Minister of Culture and Communication Nathalie Roy said Sunday that a new $225.8 million plan will support Quebec’s cultural community, which has been hit hard by the pandemic.
She said at a news conference in Montreal that the plan, which uses funds allocated in the very latest 2022 budget, will be extended over three years.
The minister said this assistance would affect “all artists: music, theatre, singing, dancing, circus and humor. We also thought about how to invest in the areas of visual arts, digital arts, literature, performing arts, television, film and crafts.”
Ms. Roy explained that the first component, worth $123.3 million, will be used to “implement safety nets, develop new clients” and combat labor shortages affecting society.
In addition to improving measures already in place, such as an emergency fund for artists and cultural workers in the performing arts, the money will also support clients that have not historically been funded, such as “small theaters and alternative venues.”
The second component of $79.5 million will be aimed at encouraging cultural revival, the minister said, particularly by funding “more shows with more artists and performers, more tours and more promotion.” She said she wanted to help emerging creators in particular, by allocating funds to their art projects and by making the first parts of shows “eligible for assistance in representing the Society for the Development of Cultural Works (SODEC)”.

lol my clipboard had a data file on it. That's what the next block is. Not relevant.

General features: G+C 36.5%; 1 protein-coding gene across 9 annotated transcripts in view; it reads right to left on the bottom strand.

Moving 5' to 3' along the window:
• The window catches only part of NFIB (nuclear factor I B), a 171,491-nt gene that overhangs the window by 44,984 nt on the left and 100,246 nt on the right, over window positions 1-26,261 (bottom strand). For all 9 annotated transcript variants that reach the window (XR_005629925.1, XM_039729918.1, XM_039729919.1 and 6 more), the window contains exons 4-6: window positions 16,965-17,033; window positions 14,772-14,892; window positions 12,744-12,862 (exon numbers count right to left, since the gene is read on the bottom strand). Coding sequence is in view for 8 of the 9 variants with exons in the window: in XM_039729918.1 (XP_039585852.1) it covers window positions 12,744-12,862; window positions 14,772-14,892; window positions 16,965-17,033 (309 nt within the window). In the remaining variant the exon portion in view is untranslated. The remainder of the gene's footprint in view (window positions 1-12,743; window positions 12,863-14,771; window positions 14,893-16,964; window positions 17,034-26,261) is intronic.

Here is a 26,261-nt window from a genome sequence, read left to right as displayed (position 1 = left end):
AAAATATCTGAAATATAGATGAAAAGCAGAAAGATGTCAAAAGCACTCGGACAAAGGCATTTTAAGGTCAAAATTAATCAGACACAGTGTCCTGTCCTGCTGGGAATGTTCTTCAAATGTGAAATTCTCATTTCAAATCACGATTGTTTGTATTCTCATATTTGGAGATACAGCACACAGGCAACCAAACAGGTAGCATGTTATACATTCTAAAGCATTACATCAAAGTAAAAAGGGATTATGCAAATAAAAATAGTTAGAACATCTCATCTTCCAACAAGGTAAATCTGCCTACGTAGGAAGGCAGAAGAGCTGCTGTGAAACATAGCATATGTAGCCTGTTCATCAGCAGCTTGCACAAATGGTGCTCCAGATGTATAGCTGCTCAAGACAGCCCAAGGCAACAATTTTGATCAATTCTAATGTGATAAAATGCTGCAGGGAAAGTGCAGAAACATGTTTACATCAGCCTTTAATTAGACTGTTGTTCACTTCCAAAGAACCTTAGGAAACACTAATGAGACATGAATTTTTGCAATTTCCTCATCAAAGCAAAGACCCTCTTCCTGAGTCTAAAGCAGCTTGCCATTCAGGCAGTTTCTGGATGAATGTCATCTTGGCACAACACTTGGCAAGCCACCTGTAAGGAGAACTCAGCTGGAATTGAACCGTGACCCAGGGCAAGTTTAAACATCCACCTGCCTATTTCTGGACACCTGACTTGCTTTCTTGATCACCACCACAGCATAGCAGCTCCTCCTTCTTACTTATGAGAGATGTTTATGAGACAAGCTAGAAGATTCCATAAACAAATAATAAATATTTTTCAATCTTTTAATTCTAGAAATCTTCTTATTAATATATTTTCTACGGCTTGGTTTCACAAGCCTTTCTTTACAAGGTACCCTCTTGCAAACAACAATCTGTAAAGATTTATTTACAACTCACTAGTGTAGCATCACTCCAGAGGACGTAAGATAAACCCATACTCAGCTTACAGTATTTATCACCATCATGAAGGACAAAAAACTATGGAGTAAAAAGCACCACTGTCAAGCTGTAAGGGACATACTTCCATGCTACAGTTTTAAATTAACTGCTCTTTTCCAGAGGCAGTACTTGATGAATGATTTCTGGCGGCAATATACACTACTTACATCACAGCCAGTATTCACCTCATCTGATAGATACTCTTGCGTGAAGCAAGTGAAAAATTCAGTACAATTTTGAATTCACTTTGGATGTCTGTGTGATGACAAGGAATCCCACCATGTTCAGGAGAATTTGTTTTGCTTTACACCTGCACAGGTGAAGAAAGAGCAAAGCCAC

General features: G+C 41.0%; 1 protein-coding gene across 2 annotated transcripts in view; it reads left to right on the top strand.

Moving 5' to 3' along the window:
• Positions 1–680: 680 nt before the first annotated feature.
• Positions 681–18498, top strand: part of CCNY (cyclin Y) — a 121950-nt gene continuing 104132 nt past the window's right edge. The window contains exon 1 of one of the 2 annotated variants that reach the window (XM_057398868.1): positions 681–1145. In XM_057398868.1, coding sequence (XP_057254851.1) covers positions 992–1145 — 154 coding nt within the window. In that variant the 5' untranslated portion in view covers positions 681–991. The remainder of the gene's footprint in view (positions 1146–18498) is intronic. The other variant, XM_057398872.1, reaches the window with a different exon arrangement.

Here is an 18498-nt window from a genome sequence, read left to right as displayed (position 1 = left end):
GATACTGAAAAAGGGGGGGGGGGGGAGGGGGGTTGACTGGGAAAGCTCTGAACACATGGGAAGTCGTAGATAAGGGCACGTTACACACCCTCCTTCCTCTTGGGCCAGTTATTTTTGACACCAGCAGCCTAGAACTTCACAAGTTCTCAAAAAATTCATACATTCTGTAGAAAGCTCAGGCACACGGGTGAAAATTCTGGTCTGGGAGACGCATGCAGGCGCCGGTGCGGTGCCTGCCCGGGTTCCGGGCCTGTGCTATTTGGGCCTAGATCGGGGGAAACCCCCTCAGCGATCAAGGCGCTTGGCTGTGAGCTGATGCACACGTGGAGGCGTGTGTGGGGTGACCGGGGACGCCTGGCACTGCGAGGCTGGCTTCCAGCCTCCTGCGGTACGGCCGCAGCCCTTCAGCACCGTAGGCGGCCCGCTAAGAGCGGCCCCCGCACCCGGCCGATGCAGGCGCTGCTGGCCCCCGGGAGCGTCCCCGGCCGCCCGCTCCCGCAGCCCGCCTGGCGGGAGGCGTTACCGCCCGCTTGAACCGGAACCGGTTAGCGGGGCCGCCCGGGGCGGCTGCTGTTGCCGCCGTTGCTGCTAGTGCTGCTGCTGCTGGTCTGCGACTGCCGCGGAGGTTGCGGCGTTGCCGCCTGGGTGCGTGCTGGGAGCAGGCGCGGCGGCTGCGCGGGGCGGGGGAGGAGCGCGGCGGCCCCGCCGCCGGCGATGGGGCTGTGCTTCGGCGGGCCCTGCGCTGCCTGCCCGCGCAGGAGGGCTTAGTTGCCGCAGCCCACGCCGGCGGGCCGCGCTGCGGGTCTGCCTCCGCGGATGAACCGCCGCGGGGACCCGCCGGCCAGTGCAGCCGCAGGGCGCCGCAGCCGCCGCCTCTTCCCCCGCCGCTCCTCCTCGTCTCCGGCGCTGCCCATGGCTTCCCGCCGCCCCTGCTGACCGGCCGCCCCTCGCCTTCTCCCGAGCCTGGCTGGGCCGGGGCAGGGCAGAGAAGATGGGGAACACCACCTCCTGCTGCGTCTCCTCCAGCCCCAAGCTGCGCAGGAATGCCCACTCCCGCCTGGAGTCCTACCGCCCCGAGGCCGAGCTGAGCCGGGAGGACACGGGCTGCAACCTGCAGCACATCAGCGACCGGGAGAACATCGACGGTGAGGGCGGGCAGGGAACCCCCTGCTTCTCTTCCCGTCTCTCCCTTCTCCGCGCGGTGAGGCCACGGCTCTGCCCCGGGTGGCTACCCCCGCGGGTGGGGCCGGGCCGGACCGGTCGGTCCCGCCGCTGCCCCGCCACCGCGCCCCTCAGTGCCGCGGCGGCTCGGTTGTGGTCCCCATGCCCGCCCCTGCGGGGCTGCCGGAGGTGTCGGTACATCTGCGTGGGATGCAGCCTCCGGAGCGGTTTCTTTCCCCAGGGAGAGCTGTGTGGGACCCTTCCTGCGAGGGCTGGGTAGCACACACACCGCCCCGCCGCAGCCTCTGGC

A self-help music production assistance program will also be established.
The third and final part, amounting to $23 million, will aim to encourage international impact, as well as innovation.
Thus, the minister announced the funding of “all types of digital production, such as virtual reality, immersive installations, and podcasts.”
The cultural community rejoices
The conference was attended by half a dozen representatives of the cultural sector.
«Bonification des enveloppes au fonctionnement, soutien à la mission, programmation spécifique, ça c’est de très bonnes nouvelles pour les trois prochaines années,» a commenté Julie-Anne Richard, la directrice générale de Rideau, des unef profession fusen Stage show.
I predicted “the ability first and foremost to be a little bit more competitive as a cultural sector (…) because it’s true that we’ve been losing momentum and we’re in the context of a labor-deficient business, so it’s very important.”
“We feel in the plan that the teams are still listening and listening to the sector that has advanced,” she said.
The two crown companies, Conseil des Arts et des lettres du Québec and SODEC, were involved in developing the plan.
SODEC President and CEO Louise Lantan called the initiative “extraordinary”. “It would allow us not only to lift our heads above the water, but really to propel us forward,” she said.
She noted the good communication between the authorities and the ministry. “I think the community has been listened to at its lowest needs, as it has been since the beginning of the pandemic.”
This article was produced with financial support from Meta Fellowships and The Canadian Press for News.